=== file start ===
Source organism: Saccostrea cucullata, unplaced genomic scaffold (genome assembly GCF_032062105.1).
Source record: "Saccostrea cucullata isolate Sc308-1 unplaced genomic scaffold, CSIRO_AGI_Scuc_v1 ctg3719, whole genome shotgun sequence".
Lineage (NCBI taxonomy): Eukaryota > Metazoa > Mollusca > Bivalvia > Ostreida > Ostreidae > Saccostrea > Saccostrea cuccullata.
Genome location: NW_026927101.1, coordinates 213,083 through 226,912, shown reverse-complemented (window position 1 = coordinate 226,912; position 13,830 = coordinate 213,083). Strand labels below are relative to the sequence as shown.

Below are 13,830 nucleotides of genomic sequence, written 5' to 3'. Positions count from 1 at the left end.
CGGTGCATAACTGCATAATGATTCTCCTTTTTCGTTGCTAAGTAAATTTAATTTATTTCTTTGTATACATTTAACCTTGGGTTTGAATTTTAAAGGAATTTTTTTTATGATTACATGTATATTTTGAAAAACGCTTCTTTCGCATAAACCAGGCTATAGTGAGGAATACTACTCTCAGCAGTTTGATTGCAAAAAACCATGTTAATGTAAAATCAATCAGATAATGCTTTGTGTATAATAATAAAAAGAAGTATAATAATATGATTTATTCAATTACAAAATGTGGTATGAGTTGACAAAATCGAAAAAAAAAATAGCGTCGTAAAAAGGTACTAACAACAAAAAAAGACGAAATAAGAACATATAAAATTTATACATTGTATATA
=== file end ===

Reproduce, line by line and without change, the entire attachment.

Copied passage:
Source organism: Saccostrea cucullata, unplaced genomic scaffold (genome assembly GCF_032062105.1).
Source record: "Saccostrea cucullata isolate Sc308-1 unplaced genomic scaffold, CSIRO_AGI_Scuc_v1 ctg3719, whole genome shotgun sequence".
Lineage (NCBI taxonomy): Eukaryota > Metazoa > Mollusca > Bivalvia > Ostreida > Ostreidae > Saccostrea > Saccostrea cuccullata.
Genome location: NW_026927101.1, coordinates 213,083 through 226,912, shown reverse-complemented (window position 1 = coordinate 226,912; position 13,830 = coordinate 213,083). Strand labels below are relative to the sequence as shown.

Below are 13,830 nucleotides of genomic sequence, written 5' to 3'. Positions count from 1 at the left end.
CGGTGCATAACTGCATAATGATTCTCCTTTTTCGTTGCTAAGTAAATTTAATTTATTTCTTTGTATACATTTAACCTTGGGTTTGAATTTTAAAGGAATTTTTTTTATGATTACATGTATATTTTGAAAAACGCTTCTTTCGCATAAACCAGGCTATAGTGAGGAATACTACTCTCAGCAGTTTGATTGCAAAAAACCATGTTAATGTAAAATCAATCAGATAATGCTTTGTGTATAATAATAAAAAGAAGTATAATAATATGATTTATTCAATTACAAAATGTGGTATGAGTTGACAAAATCGAAAAAAAAAATAGCGTCGTAAAAAGGTACTAACAACAAAAAAAGACGAAATAAGAACATATAAAATTTATACATTGTATATA